Since 2003, Staples Foundation for Learning has given nearly $1 million to Earth Force in support of its efforts to help youth become active, environmental citizens.

 

OfficeTeam launches environment website

 

UK dealer OfficeTeam has created a new website that communicates its environmental initiatives and provides information for customers about reducing their environmental impact.

 

"Our new environmental website outlines our strategy and the objectives we have put in place to lower the impact we have on the environment," said Simon Worsfold, Environmental Director at OfficeTeam.

 

"It provides information on our key initiatives and environmental programmes. We are continually striving to enhance our environmental credentials and services to our customers, with some really exciting plans in place for 2011."

 

The website, officeteamcares.co.uk, contains case studies of customers who have reduced their environmental impact, an online calculator to determine how effective a company’s green policies are, and resources such as green posters for an office.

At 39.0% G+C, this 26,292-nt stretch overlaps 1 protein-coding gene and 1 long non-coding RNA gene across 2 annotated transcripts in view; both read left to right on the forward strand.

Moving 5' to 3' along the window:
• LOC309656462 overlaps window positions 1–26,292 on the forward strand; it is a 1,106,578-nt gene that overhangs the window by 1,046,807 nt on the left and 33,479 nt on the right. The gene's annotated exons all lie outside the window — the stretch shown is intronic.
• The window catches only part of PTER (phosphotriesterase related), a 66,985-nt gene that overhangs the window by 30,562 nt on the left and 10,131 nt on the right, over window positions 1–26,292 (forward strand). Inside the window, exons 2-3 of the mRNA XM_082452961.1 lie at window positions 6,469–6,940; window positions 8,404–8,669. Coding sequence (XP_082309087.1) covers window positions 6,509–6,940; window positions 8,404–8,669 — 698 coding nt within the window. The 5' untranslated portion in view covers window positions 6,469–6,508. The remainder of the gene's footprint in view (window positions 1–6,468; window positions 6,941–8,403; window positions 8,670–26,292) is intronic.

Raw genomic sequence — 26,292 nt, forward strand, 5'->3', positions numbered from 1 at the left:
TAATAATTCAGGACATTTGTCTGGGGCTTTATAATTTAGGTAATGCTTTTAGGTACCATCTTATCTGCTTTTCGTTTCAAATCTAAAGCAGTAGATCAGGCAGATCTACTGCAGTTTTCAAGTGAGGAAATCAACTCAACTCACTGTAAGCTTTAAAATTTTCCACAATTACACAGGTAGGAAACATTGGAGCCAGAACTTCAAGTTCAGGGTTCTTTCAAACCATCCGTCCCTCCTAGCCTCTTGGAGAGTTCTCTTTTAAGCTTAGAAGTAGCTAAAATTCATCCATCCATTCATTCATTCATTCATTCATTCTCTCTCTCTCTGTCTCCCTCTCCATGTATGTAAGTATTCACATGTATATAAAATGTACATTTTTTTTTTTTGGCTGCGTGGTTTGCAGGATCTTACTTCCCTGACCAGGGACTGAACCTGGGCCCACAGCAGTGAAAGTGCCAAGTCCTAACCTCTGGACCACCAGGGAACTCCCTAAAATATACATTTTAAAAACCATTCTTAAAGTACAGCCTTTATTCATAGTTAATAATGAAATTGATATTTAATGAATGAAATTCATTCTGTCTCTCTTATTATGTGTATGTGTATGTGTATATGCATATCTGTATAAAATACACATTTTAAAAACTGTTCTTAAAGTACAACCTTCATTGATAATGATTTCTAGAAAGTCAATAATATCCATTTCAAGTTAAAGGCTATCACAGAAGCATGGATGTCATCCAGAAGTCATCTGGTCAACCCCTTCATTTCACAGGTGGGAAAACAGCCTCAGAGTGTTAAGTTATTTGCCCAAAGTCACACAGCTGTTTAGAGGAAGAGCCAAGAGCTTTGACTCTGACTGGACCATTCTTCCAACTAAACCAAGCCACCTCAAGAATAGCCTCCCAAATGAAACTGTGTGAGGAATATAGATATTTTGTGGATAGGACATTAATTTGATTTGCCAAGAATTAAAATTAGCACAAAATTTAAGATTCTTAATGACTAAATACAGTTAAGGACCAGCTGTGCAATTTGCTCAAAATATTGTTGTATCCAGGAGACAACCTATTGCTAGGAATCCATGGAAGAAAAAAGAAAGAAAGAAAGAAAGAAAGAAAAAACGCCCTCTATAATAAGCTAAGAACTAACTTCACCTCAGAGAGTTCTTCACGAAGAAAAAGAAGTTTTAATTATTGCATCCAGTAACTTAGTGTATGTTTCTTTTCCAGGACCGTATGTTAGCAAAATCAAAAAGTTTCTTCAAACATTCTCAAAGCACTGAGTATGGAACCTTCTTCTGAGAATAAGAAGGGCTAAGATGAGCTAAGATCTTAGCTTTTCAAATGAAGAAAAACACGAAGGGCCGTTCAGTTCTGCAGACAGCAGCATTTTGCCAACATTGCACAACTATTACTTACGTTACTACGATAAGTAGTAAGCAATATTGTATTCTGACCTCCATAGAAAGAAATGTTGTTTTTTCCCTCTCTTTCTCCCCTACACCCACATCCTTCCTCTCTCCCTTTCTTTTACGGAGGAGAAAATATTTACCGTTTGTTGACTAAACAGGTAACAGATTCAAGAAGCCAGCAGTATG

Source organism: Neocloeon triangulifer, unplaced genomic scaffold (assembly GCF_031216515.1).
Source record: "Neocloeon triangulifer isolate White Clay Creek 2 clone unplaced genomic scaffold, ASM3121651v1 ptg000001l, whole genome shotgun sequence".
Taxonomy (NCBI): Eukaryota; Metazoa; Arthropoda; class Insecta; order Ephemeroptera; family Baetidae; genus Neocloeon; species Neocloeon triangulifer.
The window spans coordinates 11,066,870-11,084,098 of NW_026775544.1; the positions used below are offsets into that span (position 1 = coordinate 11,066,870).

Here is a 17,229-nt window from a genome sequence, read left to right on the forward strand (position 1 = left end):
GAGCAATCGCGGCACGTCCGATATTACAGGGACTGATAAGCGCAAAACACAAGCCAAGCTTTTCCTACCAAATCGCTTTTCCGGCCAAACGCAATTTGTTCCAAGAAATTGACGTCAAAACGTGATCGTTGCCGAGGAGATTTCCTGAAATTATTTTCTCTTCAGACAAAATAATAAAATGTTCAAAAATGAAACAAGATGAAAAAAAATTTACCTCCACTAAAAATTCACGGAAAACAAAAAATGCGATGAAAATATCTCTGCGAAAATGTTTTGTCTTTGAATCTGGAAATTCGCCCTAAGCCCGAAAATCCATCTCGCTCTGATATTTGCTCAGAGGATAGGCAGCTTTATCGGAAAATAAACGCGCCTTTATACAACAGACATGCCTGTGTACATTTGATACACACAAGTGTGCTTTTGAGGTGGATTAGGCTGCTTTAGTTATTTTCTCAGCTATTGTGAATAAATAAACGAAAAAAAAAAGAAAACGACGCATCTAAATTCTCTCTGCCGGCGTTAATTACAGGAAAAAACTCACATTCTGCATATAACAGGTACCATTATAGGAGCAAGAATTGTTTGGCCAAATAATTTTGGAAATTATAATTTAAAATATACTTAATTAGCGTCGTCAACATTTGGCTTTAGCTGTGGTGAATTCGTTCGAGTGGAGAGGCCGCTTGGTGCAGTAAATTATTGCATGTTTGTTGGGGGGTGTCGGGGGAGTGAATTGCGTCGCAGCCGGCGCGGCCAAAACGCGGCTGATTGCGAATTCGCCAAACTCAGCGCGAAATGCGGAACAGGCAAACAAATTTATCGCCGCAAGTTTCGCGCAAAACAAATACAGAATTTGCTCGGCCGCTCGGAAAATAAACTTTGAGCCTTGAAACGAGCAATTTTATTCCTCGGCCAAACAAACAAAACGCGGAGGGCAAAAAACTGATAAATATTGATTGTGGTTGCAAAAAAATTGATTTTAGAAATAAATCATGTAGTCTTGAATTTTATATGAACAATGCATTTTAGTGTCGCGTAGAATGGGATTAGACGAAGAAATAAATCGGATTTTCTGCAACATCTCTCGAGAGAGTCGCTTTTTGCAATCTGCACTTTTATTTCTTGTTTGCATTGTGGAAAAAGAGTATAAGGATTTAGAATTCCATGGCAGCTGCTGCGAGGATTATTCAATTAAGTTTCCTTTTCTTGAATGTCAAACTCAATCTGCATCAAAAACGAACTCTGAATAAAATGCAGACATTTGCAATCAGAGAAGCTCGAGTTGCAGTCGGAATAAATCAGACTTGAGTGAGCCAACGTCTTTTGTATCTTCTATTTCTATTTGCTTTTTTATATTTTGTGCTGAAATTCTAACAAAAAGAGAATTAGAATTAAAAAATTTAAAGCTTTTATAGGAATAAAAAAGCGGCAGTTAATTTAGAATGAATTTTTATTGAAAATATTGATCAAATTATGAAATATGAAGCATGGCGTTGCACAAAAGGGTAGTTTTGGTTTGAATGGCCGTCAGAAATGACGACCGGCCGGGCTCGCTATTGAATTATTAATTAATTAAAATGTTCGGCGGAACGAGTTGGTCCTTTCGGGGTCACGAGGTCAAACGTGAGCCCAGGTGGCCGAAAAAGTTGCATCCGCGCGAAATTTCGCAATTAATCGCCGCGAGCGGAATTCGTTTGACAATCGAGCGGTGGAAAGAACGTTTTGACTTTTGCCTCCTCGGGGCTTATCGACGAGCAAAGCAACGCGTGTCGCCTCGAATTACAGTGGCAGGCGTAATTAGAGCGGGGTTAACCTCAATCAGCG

Recycling award for Frasers

 

Frasers Office Supplies has been named Cartridge Recycler of the Year 2010 at Integra Office Solutions’ dealer conference.

 

The annual award is sponsored by K2 Supplies, which runs the recycling scheme that Integra dealers participate in, and recognises members for their printer cartridge recycling initiatives.

 

Frasers’ Sales and Marketing Director Nick Clark said: "To win this award is a fantastic achievement and we are delighted that our efforts have been recognised.

 

"At Frasers we are constantly working hard with our customers to reduce our impact on the environment and encourage ‘green’ practices – cartridge recycling is just a small part of what we do."

 

According to Frasers, over 60 million printer toners and cartridges are thrown into landfill every year. The dealer has been highlighting the need to recycle printer cartridges for several years and in 2010 collected 6,123 used toners and cartridges free of charge from local businesses for recycling.

 

Soporcel earns EU’s Ecolabel

 

Paper manufacturer Portucel Soporcel has recently been licensed to use the EU’s Ecolabel on the paper that it manufactures and markets.

 

In the office stationery and printing paper segment, the Ecolabel rules require the use of certified timber of known provenance and ban the use of substances harmful to the environment and human health.

 

The rules also call for the use of renewable energy, the implementation of a rigorous waste management system and the reduction of greenhouse gas emissions and air and water pollution.

 

The company said that the license to use the Ecolabel represents recognition of its sustainability practices, and will help to boost its reputation in international markets which are becoming increasingly sensitive to questions of environmental performance.